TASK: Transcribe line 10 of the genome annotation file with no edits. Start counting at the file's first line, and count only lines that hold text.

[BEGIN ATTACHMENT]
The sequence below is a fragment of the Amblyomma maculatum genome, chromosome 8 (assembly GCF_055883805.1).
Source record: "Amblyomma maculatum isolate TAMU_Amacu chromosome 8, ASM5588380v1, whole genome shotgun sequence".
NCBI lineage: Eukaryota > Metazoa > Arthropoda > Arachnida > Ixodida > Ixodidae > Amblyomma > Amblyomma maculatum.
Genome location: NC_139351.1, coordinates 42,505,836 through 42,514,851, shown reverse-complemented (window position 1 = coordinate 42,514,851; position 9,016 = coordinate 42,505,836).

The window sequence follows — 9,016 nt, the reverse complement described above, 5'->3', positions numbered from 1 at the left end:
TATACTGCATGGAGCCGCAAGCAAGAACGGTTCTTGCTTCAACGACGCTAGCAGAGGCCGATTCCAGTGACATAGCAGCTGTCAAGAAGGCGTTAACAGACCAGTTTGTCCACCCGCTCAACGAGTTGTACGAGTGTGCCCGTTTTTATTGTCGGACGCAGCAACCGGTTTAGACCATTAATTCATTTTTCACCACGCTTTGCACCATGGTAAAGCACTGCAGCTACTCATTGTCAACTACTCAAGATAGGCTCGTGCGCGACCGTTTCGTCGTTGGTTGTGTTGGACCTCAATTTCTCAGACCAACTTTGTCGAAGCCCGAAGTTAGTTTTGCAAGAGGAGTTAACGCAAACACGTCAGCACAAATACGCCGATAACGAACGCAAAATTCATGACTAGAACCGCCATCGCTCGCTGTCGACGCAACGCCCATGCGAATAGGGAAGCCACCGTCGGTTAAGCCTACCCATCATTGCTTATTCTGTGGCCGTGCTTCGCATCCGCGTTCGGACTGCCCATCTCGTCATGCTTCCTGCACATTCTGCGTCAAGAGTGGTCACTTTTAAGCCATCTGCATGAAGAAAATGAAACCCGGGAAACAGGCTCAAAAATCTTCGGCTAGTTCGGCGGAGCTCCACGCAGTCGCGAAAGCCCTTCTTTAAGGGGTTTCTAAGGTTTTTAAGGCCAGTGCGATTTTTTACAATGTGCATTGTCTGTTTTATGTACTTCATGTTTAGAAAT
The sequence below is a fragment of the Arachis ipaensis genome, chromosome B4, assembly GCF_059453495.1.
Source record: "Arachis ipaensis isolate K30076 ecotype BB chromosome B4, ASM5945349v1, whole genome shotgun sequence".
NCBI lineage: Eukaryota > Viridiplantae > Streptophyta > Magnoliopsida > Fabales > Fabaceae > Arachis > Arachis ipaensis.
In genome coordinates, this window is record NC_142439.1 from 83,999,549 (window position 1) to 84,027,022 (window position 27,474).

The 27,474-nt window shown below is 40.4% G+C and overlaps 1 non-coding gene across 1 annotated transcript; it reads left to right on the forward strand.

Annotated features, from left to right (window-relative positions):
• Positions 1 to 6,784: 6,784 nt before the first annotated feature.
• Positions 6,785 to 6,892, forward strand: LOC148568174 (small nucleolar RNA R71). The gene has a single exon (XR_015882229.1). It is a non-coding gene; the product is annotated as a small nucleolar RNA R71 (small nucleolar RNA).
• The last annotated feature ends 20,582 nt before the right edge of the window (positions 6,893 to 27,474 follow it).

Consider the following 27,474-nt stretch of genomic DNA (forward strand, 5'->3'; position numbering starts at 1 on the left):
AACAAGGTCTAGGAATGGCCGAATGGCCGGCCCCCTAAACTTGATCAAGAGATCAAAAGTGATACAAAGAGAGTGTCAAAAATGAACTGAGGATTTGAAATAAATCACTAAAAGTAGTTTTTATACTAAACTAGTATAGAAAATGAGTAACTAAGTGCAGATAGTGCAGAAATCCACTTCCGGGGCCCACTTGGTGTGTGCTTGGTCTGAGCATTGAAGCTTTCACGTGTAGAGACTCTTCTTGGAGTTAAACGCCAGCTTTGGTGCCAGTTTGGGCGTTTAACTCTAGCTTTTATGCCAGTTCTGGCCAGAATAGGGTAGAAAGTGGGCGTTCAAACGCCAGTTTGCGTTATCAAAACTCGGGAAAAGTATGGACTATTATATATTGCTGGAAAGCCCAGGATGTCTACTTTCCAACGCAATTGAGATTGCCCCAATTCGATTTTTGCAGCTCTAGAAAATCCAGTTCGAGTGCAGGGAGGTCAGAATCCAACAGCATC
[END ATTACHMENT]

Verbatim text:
In genome coordinates, this window is record NC_142439.1 from 83,999,549 (window position 1) to 84,027,022 (window position 27,474).